The data that students see in their statistics courses are often constrained to numeric and tabular data. However, there is an exciting field of data science and statistics known as text analysis. This expedition introduces students to the concept of treating text as data frames of words, and demonstrates how to perform basic analyses on bodies of text using R. Tweets of four Democratic candidates for the 2020 Primary are used as data, and demonstrated text analysis techniques in the expedition include comparisons of word frequencies, log-odds ratios for word usage, and pairwise word correlations.
Graduate Students: Becky Tang & Graham Tierney, Department of Statistical Science
Faculty: Maria Tackett (Sta 199); Fan Li (Sta 440)
Course: Sta 199: Introduction to Data Science and Sta 440: Case Studies in the Practice of Statistics
During this Data Expedition, students were introduced to the concept of text as data. We used tweets from four Democratic 2020 Primary candidates–Joe Biden, Kamala Harris, Bernie Sanders, and Elizabeth Warren–as a working dataset to demonstrate several text analysis tools. Our goal was to familiarize students with this area of data science with the hope that students would employ text analysis in their final projects. Students learned what sorts of questions one can ask of text data, such as:
- What words/phrases does Author Y use the most?
- What words are most distinctive of Author Y when compared to Author Z?
- What is the overall sentiment associated with Document X?
In order to answer these flavors of questions, we introduced the following concepts:
- Transforming text into a format suitable for statistical analyses
- Processing and cleaning text data
- Sentiment analysis
- Comparing documents by word frequencies
- Comparing authors by log-odds ratios of word usage
- Examining pairwise correlations for bi-grams
We focused on comparisons in word usage and sentiment between Biden and Warren, and along the way we also gave students examples of effective visualizations to convey the findings. Students then spent the last bit of class applying these methods to a second dataset comprised of the State of the Union addresses from Presidents Obama and Trump. Overall, the expedition exposed students to the challenges associated with text data as well as the interesting insights that can be gleaned through statistical text analyses. As a result of this expedition, some students in the course employed text analysis in their final projects.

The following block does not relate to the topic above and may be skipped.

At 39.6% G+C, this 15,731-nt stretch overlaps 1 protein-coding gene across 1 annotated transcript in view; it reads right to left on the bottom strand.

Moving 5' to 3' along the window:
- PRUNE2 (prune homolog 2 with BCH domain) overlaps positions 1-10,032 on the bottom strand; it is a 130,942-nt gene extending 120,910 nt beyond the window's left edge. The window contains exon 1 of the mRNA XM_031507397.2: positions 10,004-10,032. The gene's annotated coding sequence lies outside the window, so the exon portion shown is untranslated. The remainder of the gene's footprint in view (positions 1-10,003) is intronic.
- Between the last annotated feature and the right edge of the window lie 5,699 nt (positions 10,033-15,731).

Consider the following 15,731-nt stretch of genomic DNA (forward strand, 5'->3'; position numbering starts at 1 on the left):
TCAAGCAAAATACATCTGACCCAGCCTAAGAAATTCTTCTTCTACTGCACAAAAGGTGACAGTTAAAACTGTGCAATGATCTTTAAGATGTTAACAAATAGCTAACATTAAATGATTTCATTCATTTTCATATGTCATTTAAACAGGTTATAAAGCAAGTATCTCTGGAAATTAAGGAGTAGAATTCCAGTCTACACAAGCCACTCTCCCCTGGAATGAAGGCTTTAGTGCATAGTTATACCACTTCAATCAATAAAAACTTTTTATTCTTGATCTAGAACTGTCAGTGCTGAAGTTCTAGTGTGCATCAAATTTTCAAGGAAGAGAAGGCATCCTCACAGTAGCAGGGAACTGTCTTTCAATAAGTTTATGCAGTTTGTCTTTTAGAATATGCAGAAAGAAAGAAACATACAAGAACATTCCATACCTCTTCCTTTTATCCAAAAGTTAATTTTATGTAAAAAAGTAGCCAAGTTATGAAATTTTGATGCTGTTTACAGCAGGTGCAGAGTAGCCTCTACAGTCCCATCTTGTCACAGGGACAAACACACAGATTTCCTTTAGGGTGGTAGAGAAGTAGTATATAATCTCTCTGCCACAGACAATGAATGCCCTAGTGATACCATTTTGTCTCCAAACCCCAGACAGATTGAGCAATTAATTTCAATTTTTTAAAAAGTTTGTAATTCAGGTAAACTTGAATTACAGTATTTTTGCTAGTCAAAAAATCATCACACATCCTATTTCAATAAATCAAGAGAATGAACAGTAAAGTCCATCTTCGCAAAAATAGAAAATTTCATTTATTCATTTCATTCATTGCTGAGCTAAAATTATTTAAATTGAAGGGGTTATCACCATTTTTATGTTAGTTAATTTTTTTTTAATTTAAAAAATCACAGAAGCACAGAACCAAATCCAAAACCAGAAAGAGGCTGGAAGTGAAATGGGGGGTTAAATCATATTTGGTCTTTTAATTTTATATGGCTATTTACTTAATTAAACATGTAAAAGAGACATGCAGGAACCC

We first taught this data expedition to Sta 199 students earlier in the Fall 2019 semester. However, students in Sta 440 have a stronger statistical background so we incorporated more advanced topics for this expedition. Students were introduced to the idea of text as data, and we provided two datasets to demonstrate several text analysis tools. The first dataset is comprised of tweets from four Democratic 2020 Primary candidates–Joe Biden, Kamala Harris, Bernie Sanders, and Elizabeth Warren. With this dataset, students were introduced to concepts such as sentiment analysis and comparing documents and text by word frequencies, sentiment, and log-odds of word usage.
The expedition then shifted focus to more complicated text analysis techniques of classification and topic modeling, demonstrated using transcripts from State of the Union addresses beginning with President Nixon’s 1970 address. In particular, the classification task of interest was recovering the political party from the paragraphs of a speech. We employed logistic regression using sentiment analysis as a dimension reduction tool to predict political party. Then moving away from sentiment, we introduced a bag-of-words generative model for classification using Dirichlet, Multinomial, and Dirichlet-Multinomial distributions. Students saw that these methods were able to correctly classify Republican presidents from the text, but sometimes misclassified Democratic presidents. However, classification requires labeled data and it is not always the case that labels are provided, nor does classification tell us about the content of a document. Thus, we finished the expedition by introducing topic models using the Latent Dirichlet Allocation (LDA).
This data expedition gave students an opportunity to see data analysis in action, and were encouraged them to perform text analysis for their final project.
The Twitter data were scraped using the rtweet() package in R. We obtained the 1,200 most recent tweets at the time of the data expedition from Joe Biden, Kamala Harris, Bernie Sanders, and Elizabeth Warren. In addition to the author and text, other variables include each tweet’s unique identifier, the timestamp of each tweet, the type of device that posted tweet, and how many retweets and favorites a tweet garnered (as of October 2, 2019, the time of scraping). However, the analysis mainly focuses on the author and text. A benefit of this dataset is that each tweet is a complete body of text, allowing for easier identification of the sentiment in a tweet as compared to analyzing an entire book or speech. These data also demonstrates the challenge of working with short text, as tweets are constrained to 280 characters.
The State of the Union address data used during the in-class exercise were obtained from The American Presidency Project (https://www.presidency.ucsb.edu/). There are four columns in the dataset: prsident, year, a sentence from the address, and the line number of that sentence.
The following R packages were pre-loaded for the students: tidytext, tidyverse, stringr, scales, textdata, wordcloud, reshape2, lubridate, widyr, tidyr, igraph, and ggraph.